Joseph ANGELUCCI, et al., Appellants, v. Benjamin SANDS, Defendants Third-Party Plaintiffs-Respondents, et al., Defendant; Lippolis Electric, Inc., Third-Party Defendant-Respondent.
In an action to recover damages for personal injuries, etc., the plaintiffs appeal, as limited by their brief, from so much of a judgment of the Supreme Court, Westchester County (Donovan, J.), entered May 22, 2001, as, upon an order of the same court (Lefkowitz, J.), dated November 16, 1999, denying that branch of the third-party defendant's motion which was for summary judgment dismissing the complaint, a trial order dismissing the Labor Law § § 200 and 240(1) causes of action, and a jury verdict in favor of the defendants third-party plaintiffs and against the plaintiffs on the issue of negligence, dismissed the complaint.
ORDERED that the judgment is affirmed insofar as appealed from, with costs; and it is further,
ORDERED that one bill of costs is awarded to the respondents appearing separately and filing separate briefs.
The injured plaintiff, an electrician employed by the third-party defendant, was injured when he received an electric shock and fell from a ladder while upgrading the electrical service at the home of the defendants third-party plaintiffs (hereinafter the defendants) in Tarrytown. The plaintiffs sought recovery, inter alia, pursuant to Labor Law § § 200 and 240(1), contending that one of the defendants sufficiently directed and controlled the injured plaintiff's work so that the defendants were not entitled to the protection of the one- or two-family homeowner exemption of Labor Law § 240(1), and are liable for his injuries under Labor Law § 200 and principles of common-law negligence. The third-party defendant moved for summary judgment dismissing the complaint and third-party complaint, contending, inter alia, that the defendants are entitled to the protection of the Labor Law § 240(1) one- or two-family homeowner exemption since coordinating the tradespeople's work schedules cannot be considered work direction sufficient to expose the defendants to liability, and the defendants had no duty to the injured plaintiff under either Labor Law § 200 or the common law since the hazardous condition arose from his own dangerous work methods. The Supreme Court denied the motion.
At the end of the trial, the Supreme Court dismissed the plaintiffs' Labor Law §§ 200 and 240(1) claims as a matter of law, finding that the defendants did not direct or control the injured plaintiff's work and had no knowledge of his hazardous work methods. The court submitted the negligence cause of action to the jury and it returned a verdict in favor of the defendants on the issue of negligence. The Supreme Court entered judgment in favor of the defendants and third-party defendant and against the plaintiffs. The plaintiffs appeal.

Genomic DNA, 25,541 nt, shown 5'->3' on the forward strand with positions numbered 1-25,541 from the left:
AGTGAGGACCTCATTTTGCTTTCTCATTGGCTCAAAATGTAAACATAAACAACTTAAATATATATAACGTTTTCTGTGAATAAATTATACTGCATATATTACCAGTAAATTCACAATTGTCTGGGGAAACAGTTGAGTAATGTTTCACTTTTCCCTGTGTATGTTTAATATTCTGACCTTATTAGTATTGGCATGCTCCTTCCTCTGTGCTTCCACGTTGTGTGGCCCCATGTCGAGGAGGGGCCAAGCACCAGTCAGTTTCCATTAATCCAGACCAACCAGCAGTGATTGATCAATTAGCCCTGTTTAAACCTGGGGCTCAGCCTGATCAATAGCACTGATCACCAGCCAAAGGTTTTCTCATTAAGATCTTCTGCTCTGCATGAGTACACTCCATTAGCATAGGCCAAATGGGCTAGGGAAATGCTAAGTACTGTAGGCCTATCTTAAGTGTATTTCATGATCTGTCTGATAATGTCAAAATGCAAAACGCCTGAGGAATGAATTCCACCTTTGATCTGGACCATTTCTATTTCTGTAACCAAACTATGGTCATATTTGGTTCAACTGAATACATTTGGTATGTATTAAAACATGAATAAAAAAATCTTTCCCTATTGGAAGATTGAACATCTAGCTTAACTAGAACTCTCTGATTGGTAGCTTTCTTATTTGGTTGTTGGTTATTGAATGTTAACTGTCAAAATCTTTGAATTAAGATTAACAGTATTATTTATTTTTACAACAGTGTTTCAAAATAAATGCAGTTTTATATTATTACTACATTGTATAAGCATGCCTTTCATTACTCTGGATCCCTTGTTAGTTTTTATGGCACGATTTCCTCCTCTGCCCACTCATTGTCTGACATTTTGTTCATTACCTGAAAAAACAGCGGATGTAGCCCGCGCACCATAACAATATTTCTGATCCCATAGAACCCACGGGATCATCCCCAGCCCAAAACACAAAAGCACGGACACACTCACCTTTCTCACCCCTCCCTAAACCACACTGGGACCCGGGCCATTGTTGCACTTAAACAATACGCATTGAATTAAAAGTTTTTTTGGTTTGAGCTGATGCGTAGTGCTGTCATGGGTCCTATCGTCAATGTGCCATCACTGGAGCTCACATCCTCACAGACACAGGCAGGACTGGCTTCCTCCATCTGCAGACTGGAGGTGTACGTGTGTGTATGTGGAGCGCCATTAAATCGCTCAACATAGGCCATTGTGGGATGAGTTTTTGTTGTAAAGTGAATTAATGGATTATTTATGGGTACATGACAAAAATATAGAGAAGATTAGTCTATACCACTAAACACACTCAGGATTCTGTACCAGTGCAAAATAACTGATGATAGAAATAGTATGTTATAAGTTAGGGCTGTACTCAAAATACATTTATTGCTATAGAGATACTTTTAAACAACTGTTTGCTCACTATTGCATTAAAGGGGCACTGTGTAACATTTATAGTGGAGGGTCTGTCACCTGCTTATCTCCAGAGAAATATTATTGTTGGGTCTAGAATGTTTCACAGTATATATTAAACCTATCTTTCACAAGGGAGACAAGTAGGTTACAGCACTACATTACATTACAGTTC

The homeowner exemption incorporated in Labor Law § 240(1) is construed very strictly in favor of the homeowners because such homeowners generally do not have the business sophistication to obtain the insurance required to protect them from the absolute liability imposed upon them by the statute (see Lombardi v. Stout, 80 N.Y.2d 290, 590 N.Y.S.2d 55, 604 N.E.2d 117; Duarte v. East Hills Constr. Corp., 274 A.D.2d 493, 711 N.Y.S.2d 182). The defendants decided not to hire a general contractor, and decided that the defendant Benjamin Sands would coordinate the schedules of the various tradespeople and remain on the job site to answer their questions. On the day of the accident, when Sands was informed that the electrical meter was locked, he requested that the injured plaintiff do what was necessary in order to proceed with the job, requested that he provide temporary power for the other tradespeople, and requested that he complete that part of the upgrade which would require disconnecting the electricity during the other contractors' lunch hour. However, it is clear that these acts, without any specific direction as to how the injured plaintiff was to accomplish any of the above, do not constitute direction or control over the manner or method of the injured plaintiff's work (see Edgar v. Montechiari, 271 A.D.2d 396, 706 N.Y.S.2d 117; Rodas v. Weissberg, 261 A.D.2d 465, 690 N.Y.S.2d 116; Killian v. Vesuvio, 253 A.D.2d 480, 676 N.Y.S.2d 676; cf. Young v. Krawczyk, 223 A.D.2d 966, 636 N.Y.S.2d 897; Chura v. Baruzzi, 192 A.D.2d 918, 596 N.Y.S.2d 592; Emmi v. Emmi, 186 A.D.2d 1025, 588 N.Y.S.2d 481). In that regard, the defendants are entitled to the protection of the homeowner exemption of Labor Law § 240(1).
Additionally, since the defendants did not exercise supervisory control over the injured plaintiff's work, and the injuries were the result of the injured plaintiff's own hazardous work methods, the defendants did not owe either a statutory or a common-law duty to the plaintiffs (see Persichilli v. Triborough Bridge and Tunnel Auth., 16 N.Y.2d 136, 262 N.Y.S.2d 476, 209 N.E.2d 802; Richichi v. Construction Mgt. Technologies, 244 A.D.2d 540, 664 N.Y.S.2d 615; Heilmann v. Bronx Riv. Assocs., 204 A.D.2d 393, 611 N.Y.S.2d 884; Kelly v. Bruno & Son, 190 A.D.2d 777, 593 N.Y.S.2d 555).
The remaining contentions are without merit or do not require reversal.
We note that not only were the determinations after trial in favor of the defendants and third-party defendant proper but that the third-party defendant's pretrial motion for summary judgment dismissing the complaint and third-party complaint (see Angelucci v. Sands, 297 A.D.2d 764, 747 N.Y.S.2d 798 [decided herewith] ), should have been granted.